All societies require some means of government to maintain law and order. So the Torah’s directive, in the opening of this week’s Torah portion, to establish judges and police to enforce the law is not surprising. As the Mishna writes (Pirkei Avos 3:2), “Pray for the peace of the government, for if not for fear of it, man would swallow his friend alive.”
There is, however, something confusing in the Torah’s instruction: it writes (Deut 16:18) “Judges and Police you should appoint ‘Lecha’ — for yourself.” As this instruction is given to the entire Jewish people, as a nation, we would expect it to use the plural form ‘Lachem’ — referring to all of you. Why would the Torah give this commandment to the individual? What authority and power can each individual have to appoint judges and police, servants of the public?
While the stability of society is highly dependent upon law enforcement, this does not guarantee its success. The Talmud states that while a judge may do his best to practice and enforce the law, “the judge only has what his eyes see (Sanhedrin 6b).” He only knows what the evidence presented tells him. Crimes may be committed with impunity, if there is no evidence of those crimes presented to law enforcement. If so, what prevents members of society from committing crimes in private, hidden from the eyes of the law?
For this reason the law was and is addressed to all the individuals of the Jewish nation. If people violate the laws even in secret, society erodes from within, and this eventually takes its toll on public law and order. Each person must employ their own methods of judging and policing, to insure their personal success, and the success of society. That may be a daily or weekly personal accounting, or studying and meditating over ethical works to fortify core values, but it is an obligation for each person to police his or her own behavior.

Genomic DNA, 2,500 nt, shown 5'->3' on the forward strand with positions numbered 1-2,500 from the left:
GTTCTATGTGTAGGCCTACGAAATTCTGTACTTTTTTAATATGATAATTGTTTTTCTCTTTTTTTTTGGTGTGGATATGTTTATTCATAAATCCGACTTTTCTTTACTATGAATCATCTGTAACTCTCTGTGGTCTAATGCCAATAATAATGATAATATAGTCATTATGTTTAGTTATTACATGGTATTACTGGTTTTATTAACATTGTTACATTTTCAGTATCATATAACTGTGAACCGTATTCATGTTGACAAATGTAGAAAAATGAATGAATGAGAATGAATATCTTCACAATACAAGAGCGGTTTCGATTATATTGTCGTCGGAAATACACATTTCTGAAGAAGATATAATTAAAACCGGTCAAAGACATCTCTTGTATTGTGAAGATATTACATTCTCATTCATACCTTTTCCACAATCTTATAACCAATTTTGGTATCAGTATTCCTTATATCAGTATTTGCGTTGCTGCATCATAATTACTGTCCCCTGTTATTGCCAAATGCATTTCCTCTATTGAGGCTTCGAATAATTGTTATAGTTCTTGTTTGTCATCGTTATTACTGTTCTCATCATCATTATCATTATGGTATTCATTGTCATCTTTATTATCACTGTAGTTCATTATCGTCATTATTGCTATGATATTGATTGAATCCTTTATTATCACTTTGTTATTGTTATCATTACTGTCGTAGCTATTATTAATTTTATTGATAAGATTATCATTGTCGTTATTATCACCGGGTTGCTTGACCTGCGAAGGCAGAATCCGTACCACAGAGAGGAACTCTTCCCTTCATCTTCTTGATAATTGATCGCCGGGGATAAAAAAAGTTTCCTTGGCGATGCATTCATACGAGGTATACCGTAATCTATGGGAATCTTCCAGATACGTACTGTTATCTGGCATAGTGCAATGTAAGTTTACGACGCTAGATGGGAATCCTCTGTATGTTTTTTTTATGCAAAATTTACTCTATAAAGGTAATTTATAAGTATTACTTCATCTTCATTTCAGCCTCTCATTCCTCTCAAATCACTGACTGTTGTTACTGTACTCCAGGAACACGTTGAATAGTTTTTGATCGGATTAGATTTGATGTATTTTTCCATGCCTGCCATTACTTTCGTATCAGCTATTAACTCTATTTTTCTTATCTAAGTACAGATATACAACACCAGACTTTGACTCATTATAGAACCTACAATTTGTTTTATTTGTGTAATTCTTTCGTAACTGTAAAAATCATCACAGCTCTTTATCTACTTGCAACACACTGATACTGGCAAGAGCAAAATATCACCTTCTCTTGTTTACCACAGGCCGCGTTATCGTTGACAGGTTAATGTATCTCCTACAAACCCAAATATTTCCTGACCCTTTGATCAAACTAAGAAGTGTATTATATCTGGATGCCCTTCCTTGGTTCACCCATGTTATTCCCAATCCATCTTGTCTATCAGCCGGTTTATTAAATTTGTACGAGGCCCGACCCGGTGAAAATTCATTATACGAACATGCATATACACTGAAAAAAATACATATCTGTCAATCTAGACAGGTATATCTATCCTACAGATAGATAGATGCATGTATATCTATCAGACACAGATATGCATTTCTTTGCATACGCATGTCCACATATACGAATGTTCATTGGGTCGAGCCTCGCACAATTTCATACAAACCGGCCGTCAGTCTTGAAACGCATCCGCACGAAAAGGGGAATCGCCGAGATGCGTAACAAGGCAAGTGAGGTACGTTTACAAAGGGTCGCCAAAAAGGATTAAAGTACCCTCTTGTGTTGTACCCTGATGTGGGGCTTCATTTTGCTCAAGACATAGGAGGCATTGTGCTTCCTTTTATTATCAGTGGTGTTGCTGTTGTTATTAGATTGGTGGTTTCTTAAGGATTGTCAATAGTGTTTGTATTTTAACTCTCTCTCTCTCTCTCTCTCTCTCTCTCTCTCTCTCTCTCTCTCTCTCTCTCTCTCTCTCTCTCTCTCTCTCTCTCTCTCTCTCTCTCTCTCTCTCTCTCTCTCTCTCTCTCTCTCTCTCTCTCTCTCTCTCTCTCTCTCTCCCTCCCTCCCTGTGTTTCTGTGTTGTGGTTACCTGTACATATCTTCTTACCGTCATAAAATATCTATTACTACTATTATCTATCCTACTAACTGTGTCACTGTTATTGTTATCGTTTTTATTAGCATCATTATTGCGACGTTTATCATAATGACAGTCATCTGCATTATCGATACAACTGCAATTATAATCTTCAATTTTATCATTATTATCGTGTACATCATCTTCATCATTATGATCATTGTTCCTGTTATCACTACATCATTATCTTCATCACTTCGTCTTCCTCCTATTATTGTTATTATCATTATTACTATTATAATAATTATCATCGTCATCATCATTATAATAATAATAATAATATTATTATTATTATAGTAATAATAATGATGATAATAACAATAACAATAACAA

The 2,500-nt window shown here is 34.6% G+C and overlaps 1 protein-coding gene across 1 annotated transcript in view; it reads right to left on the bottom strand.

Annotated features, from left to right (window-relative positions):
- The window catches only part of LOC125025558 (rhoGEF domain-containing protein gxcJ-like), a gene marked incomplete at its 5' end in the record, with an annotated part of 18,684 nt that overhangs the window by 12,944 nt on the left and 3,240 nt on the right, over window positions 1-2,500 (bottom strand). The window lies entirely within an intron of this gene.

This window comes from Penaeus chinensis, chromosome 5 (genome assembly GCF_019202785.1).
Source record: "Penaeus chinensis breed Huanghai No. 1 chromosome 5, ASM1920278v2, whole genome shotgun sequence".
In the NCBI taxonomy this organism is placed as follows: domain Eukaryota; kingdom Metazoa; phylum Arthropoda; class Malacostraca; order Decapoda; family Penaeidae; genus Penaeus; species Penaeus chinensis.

I recently tried to pay for parking at a parking meter, and the machine’s system froze and I wasn’t sure it took my payment. When I later got home, I realized I was never charged for the parking, so I innocently called up the number on the parking meter to try to pay over the phone. The administrator on the other end couldn’t understand why I wanted to pay. “You don’t have to pay. You’re just lucky!” was her response.
This popular sentiment that whatever you can get away with is allowed, and even celebrated, puts the health of our society into jeopardy. As Rosh Hashana, the Day of Judgement, approaches, it’s time to contemplate how we’re policing ourselves, and what we’re doing to recharge our values of honesty, and commitment. In less than a month’s time, we’ll all be judged, and it’s important for us to preempt the judgement with our own personal accounting. This is crucial for our own spiritual health, and ultimately the health of our community, society, and all humanity. (Based on HaRav Yeruchem Levovits zt”l, Sefer Daas Torah)